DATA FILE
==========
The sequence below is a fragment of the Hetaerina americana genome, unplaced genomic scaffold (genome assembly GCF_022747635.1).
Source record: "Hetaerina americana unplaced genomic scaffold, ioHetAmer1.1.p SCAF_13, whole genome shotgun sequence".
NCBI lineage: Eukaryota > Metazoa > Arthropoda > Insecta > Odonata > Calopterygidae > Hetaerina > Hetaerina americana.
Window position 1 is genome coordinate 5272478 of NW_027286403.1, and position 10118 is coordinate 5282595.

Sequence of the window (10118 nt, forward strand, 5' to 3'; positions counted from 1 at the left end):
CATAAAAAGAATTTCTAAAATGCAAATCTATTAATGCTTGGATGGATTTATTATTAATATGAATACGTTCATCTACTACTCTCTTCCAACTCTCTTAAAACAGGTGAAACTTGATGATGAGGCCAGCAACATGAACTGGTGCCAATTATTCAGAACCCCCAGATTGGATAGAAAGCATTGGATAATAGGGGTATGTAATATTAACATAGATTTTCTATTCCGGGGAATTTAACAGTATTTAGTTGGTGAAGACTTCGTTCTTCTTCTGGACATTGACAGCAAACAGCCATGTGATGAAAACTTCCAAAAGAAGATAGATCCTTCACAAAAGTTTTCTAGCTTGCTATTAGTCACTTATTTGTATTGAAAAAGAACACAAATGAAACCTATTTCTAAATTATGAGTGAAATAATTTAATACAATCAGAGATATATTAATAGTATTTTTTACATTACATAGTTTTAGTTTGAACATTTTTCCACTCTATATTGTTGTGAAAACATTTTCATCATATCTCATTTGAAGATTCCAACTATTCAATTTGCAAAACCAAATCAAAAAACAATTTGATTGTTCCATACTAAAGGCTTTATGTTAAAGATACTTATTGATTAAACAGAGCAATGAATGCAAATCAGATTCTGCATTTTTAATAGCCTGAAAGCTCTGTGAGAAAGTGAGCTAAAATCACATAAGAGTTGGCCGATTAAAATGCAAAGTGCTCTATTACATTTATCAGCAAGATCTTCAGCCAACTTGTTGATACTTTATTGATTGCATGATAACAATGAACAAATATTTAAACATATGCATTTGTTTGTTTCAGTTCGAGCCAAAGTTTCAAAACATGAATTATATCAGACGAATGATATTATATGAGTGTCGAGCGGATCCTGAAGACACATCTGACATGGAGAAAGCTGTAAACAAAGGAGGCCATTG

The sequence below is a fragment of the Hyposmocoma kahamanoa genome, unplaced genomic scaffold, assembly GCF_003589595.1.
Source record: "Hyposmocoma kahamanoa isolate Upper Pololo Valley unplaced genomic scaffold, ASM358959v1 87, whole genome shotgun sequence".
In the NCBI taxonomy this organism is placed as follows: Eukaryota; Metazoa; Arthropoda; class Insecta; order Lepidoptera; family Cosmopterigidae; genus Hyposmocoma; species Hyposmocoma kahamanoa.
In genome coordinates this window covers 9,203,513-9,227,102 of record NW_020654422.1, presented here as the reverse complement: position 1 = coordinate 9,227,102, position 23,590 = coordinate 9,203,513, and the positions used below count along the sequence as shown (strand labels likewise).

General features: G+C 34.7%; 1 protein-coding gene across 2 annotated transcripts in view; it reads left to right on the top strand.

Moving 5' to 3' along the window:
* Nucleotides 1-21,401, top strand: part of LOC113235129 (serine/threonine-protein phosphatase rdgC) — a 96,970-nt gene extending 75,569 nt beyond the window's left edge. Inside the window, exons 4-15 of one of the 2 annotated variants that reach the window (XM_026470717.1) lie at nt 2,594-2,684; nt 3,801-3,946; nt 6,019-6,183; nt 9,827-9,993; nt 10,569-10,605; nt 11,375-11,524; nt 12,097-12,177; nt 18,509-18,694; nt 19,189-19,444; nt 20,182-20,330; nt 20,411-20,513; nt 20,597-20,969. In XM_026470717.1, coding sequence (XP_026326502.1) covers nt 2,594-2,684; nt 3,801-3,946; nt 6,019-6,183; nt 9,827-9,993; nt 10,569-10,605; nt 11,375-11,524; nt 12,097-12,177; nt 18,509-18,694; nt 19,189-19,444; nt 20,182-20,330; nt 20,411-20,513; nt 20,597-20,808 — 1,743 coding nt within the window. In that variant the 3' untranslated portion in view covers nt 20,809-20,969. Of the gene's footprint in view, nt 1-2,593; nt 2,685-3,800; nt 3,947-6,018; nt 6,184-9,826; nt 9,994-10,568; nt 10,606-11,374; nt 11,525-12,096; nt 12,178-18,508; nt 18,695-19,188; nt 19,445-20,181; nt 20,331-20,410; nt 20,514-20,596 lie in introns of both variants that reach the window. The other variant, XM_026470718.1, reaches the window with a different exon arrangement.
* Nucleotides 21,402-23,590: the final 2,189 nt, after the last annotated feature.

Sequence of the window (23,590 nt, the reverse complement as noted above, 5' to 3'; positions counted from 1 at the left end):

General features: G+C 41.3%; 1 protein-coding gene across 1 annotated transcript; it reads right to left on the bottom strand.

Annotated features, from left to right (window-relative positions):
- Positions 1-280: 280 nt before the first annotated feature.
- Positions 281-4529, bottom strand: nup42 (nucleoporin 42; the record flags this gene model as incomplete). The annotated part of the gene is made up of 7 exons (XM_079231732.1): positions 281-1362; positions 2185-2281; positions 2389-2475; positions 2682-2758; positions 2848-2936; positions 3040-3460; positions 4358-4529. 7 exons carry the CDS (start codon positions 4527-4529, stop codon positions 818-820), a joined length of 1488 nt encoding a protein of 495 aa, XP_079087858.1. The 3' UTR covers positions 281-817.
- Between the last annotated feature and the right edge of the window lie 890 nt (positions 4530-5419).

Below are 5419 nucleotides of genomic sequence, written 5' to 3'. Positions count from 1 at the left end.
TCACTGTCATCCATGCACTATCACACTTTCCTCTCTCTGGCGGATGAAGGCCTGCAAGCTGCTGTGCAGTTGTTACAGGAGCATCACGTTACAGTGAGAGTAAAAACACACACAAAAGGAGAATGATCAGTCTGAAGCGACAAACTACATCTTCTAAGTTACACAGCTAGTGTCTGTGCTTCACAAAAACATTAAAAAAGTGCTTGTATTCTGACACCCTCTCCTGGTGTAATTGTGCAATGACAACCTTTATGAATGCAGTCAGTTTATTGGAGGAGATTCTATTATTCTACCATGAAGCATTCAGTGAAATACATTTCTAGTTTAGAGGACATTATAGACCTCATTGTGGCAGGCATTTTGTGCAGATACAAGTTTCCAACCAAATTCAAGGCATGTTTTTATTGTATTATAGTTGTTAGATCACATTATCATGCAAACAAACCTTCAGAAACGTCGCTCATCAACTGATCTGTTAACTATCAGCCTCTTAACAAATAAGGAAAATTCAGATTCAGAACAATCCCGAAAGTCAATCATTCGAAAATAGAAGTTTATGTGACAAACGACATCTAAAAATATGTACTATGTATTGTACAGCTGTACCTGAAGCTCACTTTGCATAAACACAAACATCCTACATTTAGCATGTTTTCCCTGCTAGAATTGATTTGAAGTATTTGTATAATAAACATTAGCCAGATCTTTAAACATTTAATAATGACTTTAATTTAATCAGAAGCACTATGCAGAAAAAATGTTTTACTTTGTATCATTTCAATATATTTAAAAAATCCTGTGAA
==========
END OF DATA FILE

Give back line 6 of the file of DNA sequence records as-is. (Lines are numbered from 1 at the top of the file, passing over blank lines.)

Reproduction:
CATAAAAAGAATTTCTAAAATGCAAATCTATTAATGCTTGGATGGATTTATTATTAATATGAATACGTTCATCTACTACTCTCTTCCAACTCTCTTAAAACAGGTGAAACTTGATGATGAGGCCAGCAACATGAACTGGTGCCAATTATTCAGAACCCCCAGATTGGATAGAAAGCATTGGATAATAGGGGTATGTAATATTAACATAGATTTTCTATTCCGGGGAATTTAACAGTATTTAGTTGGTGAAGACTTCGTTCTTCTTCTGGACATTGACAGCAAACAGCCATGTGATGAAAACTTCCAAAAGAAGATAGATCCTTCACAAAAGTTTTCTAGCTTGCTATTAGTCACTTATTTGTATTGAAAAAGAACACAAATGAAACCTATTTCTAAATTATGAGTGAAATAATTTAATACAATCAGAGATATATTAATAGTATTTTTTACATTACATAGTTTTAGTTTGAACATTTTTCCACTCTATATTGTTGTGAAAACATTTTCATCATATCTCATTTGAAGATTCCAACTATTCAATTTGCAAAACCAAATCAAAAAACAATTTGATTGTTCCATACTAAAGGCTTTATGTTAAAGATACTTATTGATTAAACAGAGCAATGAATGCAAATCAGATTCTGCATTTTTAATAGCCTGAAAGCTCTGTGAGAAAGTGAGCTAAAATCACATAAGAGTTGGCCGATTAAAATGCAAAGTGCTCTATTACATTTATCAGCAAGATCTTCAGCCAACTTGTTGATACTTTATTGATTGCATGATAACAATGAACAAATATTTAAACATATGCATTTGTTTGTTTCAGTTCGAGCCAAAGTTTCAAAACATGAATTATATCAGACGAATGATATTATATGAGTGTCGAGCGGATCCTGAAGACACATCTGACATGGAGAAAGCTGTAAACAAAGGAGGCCATTG